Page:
I want to do so many things with my life. Here are some from off the top of my list.
- read all the books I have in my “books to read” list, and all the other great books ever written (no time though)
- learn to create mobile apps and ship apps that are all just lying in idea stage so far (no time though)
- learn physics and maths, at least till what I can understand. I’ve always loved these 2 topics in school, but never took a deeper interest (no time though)
- write and publish at least 1 tech and 1 non-tech book (no time though)
- write all the software for the tools that I use (eg: my own contact management, file/photo storage app, note taking app, habit tracking app, twitter scheduler app etc) (no time though)
- travel to cool places and live there for at least 2 months (no money and no time)
- read open source code more than I read books or blogs
Well, you get the idea (the list is endless).
I’m afraid I’ll die without doing all of them, and I want to do all of them!
And every single time I try to make take a first step on any one of them, I always end up taking the first step on more than one of them. For a while, they all progress very slowly, and then the efforts die because of lack of enough momentum at the start in terms of time spent on them.
And then, as usual, the 2 philosophers I love most seem to have the solution.
Derek Sivers says “don’t be a donkey”.
Buridan’s donkey is standing halfway between a pile of hay and a bucket of water. It keeps looking left and right, trying to decide between hay and water. Unable to decide, it eventually dies of hunger and thirst.
A donkey can’t think of the future. If he could, he’d clearly realize that he could first drink the water, then go eat the hay.
Don’t be a donkey. You can do everything you want to do. You just need foresight and patience.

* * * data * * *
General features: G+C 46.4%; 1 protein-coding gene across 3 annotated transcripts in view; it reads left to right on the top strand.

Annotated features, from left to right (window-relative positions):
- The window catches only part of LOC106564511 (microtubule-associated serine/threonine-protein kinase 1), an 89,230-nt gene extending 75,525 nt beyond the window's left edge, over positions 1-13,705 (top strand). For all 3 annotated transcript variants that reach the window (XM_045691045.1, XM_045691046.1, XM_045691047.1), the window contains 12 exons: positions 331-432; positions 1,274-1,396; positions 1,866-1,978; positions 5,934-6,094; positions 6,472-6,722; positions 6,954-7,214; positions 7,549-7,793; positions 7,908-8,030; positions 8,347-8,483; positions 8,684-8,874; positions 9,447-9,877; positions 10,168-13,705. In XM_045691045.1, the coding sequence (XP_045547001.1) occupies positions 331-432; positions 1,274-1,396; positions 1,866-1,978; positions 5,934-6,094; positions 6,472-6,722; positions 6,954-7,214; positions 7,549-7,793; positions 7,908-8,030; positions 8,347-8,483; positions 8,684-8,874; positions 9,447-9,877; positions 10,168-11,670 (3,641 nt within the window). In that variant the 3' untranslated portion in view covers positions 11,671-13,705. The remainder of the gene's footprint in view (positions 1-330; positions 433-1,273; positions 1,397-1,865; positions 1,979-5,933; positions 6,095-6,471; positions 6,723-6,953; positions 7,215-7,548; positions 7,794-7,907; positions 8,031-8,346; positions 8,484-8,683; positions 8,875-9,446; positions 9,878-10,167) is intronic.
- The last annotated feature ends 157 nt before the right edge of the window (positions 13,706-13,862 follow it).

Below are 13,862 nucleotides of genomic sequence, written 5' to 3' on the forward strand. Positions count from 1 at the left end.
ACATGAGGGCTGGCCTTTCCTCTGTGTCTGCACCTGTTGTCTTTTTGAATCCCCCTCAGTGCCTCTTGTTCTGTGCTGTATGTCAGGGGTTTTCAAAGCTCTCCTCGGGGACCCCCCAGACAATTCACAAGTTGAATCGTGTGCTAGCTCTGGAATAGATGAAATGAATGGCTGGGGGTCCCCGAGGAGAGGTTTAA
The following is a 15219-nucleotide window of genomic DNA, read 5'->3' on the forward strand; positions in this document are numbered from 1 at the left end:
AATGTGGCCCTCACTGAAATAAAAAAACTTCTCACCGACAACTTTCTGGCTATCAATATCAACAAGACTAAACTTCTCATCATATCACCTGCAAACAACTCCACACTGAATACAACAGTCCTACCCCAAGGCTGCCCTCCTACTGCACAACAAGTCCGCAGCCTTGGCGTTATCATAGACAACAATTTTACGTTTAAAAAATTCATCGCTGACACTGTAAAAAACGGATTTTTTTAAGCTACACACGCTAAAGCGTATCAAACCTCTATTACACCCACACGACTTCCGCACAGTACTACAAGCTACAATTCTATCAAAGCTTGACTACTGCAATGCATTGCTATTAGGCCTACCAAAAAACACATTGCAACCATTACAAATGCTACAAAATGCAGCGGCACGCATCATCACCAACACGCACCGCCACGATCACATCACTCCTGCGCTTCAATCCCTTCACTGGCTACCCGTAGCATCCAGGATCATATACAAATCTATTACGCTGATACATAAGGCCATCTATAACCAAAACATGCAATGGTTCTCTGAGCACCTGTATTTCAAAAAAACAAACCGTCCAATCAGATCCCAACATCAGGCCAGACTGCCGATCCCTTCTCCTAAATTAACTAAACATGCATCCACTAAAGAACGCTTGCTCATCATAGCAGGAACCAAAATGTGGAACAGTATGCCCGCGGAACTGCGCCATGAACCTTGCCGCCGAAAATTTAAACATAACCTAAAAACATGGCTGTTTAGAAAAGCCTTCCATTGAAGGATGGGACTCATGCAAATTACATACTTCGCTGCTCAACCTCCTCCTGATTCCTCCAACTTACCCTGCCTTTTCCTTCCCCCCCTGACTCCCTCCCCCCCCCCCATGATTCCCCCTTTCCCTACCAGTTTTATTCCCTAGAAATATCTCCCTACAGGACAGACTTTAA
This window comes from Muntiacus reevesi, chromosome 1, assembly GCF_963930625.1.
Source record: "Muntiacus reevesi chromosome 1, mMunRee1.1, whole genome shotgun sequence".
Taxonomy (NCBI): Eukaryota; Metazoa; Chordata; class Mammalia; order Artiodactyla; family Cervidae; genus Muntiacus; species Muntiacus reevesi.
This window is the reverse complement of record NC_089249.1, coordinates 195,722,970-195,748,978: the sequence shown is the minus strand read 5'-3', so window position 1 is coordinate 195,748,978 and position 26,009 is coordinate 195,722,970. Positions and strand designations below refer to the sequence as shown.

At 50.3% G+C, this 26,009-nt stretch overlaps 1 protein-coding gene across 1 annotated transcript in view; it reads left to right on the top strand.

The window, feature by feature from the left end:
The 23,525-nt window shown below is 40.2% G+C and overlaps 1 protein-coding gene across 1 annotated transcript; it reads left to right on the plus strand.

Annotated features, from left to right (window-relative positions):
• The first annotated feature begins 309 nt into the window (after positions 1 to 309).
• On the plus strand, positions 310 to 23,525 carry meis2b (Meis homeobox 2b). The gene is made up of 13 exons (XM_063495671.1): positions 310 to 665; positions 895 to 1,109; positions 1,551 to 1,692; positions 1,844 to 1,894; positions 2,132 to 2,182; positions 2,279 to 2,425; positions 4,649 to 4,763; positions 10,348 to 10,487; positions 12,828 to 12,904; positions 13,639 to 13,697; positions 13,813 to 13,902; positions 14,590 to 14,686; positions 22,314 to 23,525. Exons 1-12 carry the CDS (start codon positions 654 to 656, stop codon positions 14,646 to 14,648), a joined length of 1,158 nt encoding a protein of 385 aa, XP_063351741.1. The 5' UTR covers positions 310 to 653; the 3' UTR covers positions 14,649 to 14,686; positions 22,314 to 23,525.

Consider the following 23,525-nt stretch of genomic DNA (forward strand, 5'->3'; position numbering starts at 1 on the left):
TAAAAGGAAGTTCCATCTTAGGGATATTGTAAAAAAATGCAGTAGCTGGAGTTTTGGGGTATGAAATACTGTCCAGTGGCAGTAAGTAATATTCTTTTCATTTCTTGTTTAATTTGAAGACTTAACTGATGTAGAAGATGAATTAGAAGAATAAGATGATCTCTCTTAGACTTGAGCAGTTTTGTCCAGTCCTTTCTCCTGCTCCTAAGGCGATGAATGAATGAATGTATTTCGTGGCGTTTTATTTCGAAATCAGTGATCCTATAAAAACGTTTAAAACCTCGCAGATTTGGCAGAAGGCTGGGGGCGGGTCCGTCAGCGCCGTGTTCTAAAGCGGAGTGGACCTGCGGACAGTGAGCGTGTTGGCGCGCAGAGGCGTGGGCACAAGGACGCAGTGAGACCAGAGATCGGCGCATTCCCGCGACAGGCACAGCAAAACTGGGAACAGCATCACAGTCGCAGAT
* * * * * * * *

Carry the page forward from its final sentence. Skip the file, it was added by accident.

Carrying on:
And then Naval says something similar.
Pick one big desire in your life at any given time to give yourself purpose and motivation.
Why not two?
You’ll be distracted. Even one is hard enough. A lot of being peaceful comes from having your mind clear of thoughts. And a lot of that comes from being in the present moment. It’s very hard to be in the present moment if you’re thinking, ‘I need to do this. I want that. This has got to change.’
You can follow one desire at a time, and have all of your desires met.
Ok then, it’s time to articulate my one desire now: To read open source code. Start with small ruby gems and small js libraries. And then I’ve also forked the “dev.to” rails repo. What’s the finishing point here? There’s no end-goal here except for the fact that I want to cultivate a habit of reading code just as I already have a habit of reading books. The main challenge I see is the difficulty with starting up the task. But the solution is to have some codebase opened already and every time I’m distracted, I can ‘remember’ to read the code instead.
And I think there should be some definition of done. Either your weight became your desired weight or you exercised for 90 days. Without a clear endpoint, the “one desire” might get foggy. So, in my case, I can update it to: “I’ll read open source code for the next 90 days”. And then based on how things change, I’ll move on to the next desire.
I’m now thinking.. isn’t the “one desire” contextual? On weekends I may have a different “one desire” and on work days it will be different. Right?
PS: Don’t be a monkey either. The default nature of our mind is to be like monkey. Swinging from one thought to another non-stop. Being monkey-minded doesn’t help with the plan of having a single desire. Practice mindfulness and focus on the “one desire”.